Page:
Gavel lying in a courtroom.

The Impossibility of Legal Accountability for COVID-19 Torts

By Chloe Reichel and Valerie Gutmann Koch

Since the first days of the COVID-19 pandemic, employers, businesses, and other entities have anticipated litigation around tort claims associated with the novel coronavirus. Early in 2020, scholars here began to grapple with questions of tort liability relating to the pandemic response. However, nearly three years later, it appears that the warnings of a “tidal wave” of lawsuits were vastly overstated.

In this symposium, we asked torts scholars to reflect on questions surrounding whether and how individuals and entities might be held liable for the harms associated with SARS-CoV-2 infection, particularly as infection has grown increasingly widespread and COVID mitigations have become more limited or entirely eliminated.

Their responses fall into three broad categories. Some respondents analyze how we got here — the specific conditions of the COVID-19 pandemic that have influenced and constrained potential litigation. Some of these scholars focus on the flood of liability protections passed by states to shield health care providers, institutions, and others from liability for COVID-19 infection or failure to follow crisis standards of care. Others consider the limited legal strategies available to plaintiffs. They explore barriers to successful tort claims for infection and other sequelae of the COVID-19 pandemic. The remainder focus on specific circumstances or settings in which special obligations may apply.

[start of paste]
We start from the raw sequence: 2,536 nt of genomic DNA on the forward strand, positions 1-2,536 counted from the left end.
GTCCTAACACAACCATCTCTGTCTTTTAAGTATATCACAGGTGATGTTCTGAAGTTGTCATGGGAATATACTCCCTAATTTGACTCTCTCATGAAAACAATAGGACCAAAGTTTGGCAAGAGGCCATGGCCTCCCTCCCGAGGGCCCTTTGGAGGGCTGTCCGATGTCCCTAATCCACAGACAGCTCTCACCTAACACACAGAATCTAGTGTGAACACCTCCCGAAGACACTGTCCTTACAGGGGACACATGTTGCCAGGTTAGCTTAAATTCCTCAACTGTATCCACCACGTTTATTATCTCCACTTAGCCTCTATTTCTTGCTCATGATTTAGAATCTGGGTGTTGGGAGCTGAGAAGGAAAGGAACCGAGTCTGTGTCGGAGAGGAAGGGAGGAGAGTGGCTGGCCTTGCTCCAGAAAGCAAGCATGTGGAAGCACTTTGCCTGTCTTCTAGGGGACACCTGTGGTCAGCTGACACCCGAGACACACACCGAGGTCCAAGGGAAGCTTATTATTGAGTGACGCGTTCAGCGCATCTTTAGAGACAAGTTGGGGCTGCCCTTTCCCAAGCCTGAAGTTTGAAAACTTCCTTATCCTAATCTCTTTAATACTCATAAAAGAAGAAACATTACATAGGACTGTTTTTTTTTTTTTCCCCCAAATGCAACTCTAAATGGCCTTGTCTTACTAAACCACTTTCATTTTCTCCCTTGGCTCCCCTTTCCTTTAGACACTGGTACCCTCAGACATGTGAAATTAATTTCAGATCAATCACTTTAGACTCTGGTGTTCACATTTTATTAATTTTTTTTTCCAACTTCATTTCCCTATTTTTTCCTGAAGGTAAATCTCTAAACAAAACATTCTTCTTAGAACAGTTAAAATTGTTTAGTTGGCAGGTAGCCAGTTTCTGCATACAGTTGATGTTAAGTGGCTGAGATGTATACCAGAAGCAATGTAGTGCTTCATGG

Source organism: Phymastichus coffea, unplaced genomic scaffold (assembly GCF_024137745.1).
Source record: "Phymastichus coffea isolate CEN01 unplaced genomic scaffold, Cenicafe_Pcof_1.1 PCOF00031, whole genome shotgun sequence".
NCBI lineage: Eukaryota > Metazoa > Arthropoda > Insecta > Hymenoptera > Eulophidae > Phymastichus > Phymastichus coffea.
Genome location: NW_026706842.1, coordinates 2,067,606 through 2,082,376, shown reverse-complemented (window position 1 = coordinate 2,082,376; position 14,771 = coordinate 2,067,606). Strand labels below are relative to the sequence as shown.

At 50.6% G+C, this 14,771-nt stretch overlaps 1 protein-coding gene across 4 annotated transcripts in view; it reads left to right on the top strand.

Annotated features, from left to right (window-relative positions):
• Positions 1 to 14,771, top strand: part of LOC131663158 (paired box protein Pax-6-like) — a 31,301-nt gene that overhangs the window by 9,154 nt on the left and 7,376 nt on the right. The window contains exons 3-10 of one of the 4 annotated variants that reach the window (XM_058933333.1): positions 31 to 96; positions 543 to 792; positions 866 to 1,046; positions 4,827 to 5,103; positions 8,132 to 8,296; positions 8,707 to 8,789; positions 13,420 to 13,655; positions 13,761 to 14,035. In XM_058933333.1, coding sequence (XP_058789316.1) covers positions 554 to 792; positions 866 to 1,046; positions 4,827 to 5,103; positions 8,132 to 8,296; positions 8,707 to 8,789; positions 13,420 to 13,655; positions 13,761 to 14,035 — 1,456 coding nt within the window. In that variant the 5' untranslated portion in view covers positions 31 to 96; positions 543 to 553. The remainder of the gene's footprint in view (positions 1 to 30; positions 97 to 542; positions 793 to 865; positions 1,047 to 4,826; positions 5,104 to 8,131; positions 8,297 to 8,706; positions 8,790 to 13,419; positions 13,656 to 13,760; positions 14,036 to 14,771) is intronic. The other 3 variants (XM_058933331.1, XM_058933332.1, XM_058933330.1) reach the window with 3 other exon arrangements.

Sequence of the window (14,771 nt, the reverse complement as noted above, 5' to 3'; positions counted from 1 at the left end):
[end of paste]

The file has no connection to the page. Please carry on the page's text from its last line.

How we got here

  • In her free verse poem, Sweet Land of Immunity, Teneille Brown uses powerful imagery and classic Americana to describe the injustices of the pandemic era: “As if it weren’t already impossible to hold / power accountable— / did we even know we had rights to plead? / Could we ever have hoped / to make it to a jury / to even partially subdue / the corporate ramparts / so gallantly streaming?”
  • At the outset of the pandemic, advocates for tort reform warned of an onslaught of litigation, and successfully secured liability shields for many industries, Timothy Lytton explains. This represents a missed opportunity, he argues, as liability exposure may have motivated actors to take stronger action to mitigate disease transmission.